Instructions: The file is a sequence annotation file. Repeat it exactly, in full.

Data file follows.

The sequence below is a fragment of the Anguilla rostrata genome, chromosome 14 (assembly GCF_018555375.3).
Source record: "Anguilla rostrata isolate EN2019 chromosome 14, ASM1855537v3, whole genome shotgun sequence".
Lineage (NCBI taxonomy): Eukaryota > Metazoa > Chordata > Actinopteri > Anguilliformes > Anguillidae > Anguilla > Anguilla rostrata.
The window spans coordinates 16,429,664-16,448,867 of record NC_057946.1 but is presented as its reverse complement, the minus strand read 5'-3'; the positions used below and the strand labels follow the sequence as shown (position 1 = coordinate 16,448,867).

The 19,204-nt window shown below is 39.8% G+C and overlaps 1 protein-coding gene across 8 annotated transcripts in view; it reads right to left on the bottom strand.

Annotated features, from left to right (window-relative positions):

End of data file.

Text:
The sequence below is a fragment of the Anguilla rostrata genome, chromosome 14 (assembly GCF_018555375.3).
Source record: "Anguilla rostrata isolate EN2019 chromosome 14, ASM1855537v3, whole genome shotgun sequence".
Lineage (NCBI taxonomy): Eukaryota > Metazoa > Chordata > Actinopteri > Anguilliformes > Anguillidae > Anguilla > Anguilla rostrata.
The window spans coordinates 16,429,664-16,448,867 of record NC_057946.1 but is presented as its reverse complement, the minus strand read 5'-3'; the positions used below and the strand labels follow the sequence as shown (position 1 = coordinate 16,448,867).

The 19,204-nt window shown below is 39.8% G+C and overlaps 1 protein-coding gene across 8 annotated transcripts in view; it reads right to left on the bottom strand.

Annotated features, from left to right (window-relative positions):